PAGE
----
IF: What is the government planning to do in this area then?
MM: With technology, these issues are made simpler. Our idea as a government is to seek assistance to have aerial surveys done to detect anomalies of mineral deposits, which could be followed up with detailed geological data. If this happens, it would make things easier for investors, as we would have data packages available to pass on to them.
They could then focus on developing the mine rather than waste time and resources on geological work.
We have signed a memorandum of understanding with the Chinese Development Bank for $5 million. Through the Ministry of Land and Resources of China, we hope to undertake this work. Most investors are looking for packages. They don't want to start from the initial exploration stages.
IF: The discovery of oil and gas will open new avenues for Zambia. What is your vision on this?
MM: It is obviously desirable for us to become an oil and gas producing country. We did carry out some initial geological work, through prospecting for oil and gas and got positive results. We marketed a number of blocks and issued licenses in July.
North of our border, in Uganda, oil has been discovered. Also in the east with Tanzania, they have discovered gas.
We share the same geological formation with Uganda and Tanzania, so on that basis, we feel confident that we too should have oil and gas.
The only thing is that ours will be deeper, We also have coal and pockets of iron.
IF: Zambia has launched a series of bids for oil and gas exploration in the last few months. Could you comment on this experience?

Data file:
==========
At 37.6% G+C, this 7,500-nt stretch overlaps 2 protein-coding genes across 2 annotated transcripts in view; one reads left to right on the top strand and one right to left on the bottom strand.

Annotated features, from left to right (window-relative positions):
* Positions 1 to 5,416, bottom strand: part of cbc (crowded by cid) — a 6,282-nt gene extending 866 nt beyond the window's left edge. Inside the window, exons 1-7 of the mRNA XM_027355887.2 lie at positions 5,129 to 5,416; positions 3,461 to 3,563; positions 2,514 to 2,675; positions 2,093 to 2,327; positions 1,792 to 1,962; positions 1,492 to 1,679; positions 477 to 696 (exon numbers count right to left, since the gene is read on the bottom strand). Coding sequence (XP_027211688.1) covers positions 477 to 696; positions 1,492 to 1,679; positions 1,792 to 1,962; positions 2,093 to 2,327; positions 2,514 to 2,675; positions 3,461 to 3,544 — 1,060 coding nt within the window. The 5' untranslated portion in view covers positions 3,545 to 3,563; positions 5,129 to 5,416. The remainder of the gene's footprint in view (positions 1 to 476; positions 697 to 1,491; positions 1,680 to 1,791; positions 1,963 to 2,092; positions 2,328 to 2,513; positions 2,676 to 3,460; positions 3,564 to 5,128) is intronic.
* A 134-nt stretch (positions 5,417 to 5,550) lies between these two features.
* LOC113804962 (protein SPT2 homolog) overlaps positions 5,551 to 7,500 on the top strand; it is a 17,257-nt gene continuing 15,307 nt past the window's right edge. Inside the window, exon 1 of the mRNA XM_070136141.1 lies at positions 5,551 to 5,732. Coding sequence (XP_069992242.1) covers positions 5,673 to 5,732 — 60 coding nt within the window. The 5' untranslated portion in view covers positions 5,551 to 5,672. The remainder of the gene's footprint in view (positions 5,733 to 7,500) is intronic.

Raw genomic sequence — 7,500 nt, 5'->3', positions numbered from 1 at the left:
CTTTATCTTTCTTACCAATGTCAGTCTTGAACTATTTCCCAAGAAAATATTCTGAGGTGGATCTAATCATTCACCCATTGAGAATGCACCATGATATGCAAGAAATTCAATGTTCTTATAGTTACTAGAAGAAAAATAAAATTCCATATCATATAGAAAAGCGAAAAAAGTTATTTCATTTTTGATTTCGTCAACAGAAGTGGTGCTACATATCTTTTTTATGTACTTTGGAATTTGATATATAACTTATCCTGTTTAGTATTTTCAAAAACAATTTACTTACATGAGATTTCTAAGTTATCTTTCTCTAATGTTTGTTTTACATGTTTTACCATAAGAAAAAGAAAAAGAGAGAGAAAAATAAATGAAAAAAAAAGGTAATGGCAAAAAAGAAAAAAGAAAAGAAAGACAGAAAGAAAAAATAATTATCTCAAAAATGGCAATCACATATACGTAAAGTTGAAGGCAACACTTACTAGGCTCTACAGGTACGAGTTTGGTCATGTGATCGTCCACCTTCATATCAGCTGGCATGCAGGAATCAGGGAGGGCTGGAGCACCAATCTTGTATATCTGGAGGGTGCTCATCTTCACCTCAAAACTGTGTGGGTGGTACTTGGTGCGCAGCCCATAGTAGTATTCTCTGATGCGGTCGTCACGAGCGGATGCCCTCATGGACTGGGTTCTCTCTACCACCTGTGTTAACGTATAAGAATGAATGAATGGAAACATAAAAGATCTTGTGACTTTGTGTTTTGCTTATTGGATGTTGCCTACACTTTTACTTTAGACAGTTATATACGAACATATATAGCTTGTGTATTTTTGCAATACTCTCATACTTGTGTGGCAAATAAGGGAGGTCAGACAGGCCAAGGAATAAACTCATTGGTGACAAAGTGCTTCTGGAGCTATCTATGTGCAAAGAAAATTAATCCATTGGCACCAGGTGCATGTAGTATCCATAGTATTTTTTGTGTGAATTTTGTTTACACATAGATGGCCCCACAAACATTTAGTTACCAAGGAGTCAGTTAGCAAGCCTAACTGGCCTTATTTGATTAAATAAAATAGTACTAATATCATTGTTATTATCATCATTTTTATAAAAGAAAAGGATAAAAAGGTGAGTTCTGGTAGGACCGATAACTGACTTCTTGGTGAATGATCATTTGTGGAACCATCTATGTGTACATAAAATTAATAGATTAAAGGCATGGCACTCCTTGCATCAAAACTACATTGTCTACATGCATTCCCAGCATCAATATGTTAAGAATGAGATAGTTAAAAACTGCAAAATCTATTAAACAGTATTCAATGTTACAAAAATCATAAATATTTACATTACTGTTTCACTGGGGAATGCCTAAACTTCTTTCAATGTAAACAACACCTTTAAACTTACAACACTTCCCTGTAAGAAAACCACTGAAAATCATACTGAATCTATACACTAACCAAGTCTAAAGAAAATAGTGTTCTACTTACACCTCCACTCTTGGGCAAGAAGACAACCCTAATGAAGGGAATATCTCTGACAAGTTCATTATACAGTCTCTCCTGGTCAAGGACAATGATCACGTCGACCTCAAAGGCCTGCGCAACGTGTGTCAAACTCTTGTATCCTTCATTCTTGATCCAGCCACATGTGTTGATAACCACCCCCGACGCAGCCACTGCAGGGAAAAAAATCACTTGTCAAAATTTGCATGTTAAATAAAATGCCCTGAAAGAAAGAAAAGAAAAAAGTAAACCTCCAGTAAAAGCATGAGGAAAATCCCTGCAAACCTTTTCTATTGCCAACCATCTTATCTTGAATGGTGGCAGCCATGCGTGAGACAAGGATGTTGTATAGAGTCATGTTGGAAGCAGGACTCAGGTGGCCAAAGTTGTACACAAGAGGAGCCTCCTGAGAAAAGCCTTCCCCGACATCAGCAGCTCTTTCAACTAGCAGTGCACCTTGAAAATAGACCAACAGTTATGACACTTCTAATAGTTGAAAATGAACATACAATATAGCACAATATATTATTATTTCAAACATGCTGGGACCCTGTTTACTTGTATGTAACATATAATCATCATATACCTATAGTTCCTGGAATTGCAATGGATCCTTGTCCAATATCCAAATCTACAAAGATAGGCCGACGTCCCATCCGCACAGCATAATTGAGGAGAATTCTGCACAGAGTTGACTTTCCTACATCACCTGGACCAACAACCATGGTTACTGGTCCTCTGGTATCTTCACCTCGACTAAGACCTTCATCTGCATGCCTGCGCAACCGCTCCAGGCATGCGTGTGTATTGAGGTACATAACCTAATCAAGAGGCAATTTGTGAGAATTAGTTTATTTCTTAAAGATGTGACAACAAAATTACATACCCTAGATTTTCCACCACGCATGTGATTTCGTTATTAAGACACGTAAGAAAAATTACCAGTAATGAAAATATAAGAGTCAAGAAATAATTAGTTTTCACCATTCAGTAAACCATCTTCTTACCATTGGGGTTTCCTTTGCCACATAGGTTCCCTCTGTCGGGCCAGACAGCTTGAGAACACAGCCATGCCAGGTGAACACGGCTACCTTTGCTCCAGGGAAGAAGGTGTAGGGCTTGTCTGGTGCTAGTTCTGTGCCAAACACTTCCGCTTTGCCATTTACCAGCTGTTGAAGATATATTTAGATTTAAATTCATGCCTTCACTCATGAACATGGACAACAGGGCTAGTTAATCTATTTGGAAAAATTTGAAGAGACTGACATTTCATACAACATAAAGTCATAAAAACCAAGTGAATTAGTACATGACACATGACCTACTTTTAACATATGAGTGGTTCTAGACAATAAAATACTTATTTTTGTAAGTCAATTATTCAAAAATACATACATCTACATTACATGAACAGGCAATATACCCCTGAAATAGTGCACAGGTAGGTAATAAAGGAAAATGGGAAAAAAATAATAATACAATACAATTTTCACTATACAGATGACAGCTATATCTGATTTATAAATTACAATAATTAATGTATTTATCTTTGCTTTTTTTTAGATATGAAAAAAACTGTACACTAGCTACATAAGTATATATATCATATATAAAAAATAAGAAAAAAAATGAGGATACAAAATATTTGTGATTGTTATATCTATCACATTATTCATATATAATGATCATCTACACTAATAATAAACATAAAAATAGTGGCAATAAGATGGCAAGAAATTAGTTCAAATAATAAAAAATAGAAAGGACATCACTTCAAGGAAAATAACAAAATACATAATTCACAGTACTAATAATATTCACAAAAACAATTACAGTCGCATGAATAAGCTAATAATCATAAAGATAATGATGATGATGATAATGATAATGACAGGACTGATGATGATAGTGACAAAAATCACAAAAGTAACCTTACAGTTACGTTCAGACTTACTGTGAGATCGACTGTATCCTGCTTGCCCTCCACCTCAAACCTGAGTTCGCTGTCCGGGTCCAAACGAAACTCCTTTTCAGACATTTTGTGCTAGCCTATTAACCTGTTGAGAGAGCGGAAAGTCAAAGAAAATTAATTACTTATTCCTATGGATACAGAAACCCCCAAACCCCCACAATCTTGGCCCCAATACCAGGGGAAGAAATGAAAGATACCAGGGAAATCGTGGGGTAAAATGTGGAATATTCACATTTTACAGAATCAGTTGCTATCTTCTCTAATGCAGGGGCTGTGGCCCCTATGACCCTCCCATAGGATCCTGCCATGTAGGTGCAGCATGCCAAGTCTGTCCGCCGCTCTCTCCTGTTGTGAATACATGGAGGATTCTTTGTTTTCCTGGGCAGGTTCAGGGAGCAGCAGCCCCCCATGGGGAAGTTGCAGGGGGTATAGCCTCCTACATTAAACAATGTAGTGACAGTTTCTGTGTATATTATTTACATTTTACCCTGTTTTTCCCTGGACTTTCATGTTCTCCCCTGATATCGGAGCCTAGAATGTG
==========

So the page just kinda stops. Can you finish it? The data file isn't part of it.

MM: The response we had with our initial bidding round was encouraging. We attracted companies from Canada, the UK and the US.
With the next stage of exploration licenses, the bidding for the blocks will be extremely competitive. I can reveal that the first bidding was successful and we want to see it progress into exploration.
IF: Where do you see room for expansion in the mining sector for Chinese investments?
MM: The relationship between China and Africa is one of equal partnership. China has a huge market to cater to.
They have come to our rescue a few times. Chambishi Copper Mines, for example, was closed for 30 years and was not productive. Chinese investors just took it over and turned it around, after investing $100 million. They are producing copper now with impressive levels.
They did the same with the Rwansha Mine, providing stability for our government, turning it around and bringing development for the local areas.
China is a social partner. If the Rwansha mine had closed, people would have lost their jobs, they would have lost faith in the system and that would have been a recipe for instability.
We are in the process of establishing multi-facility zones. In these areas, we would like to see value addition of our copper and manganese.
Our people will have jobs that are related to these industries.
(China Daily 05/23/2011 page15)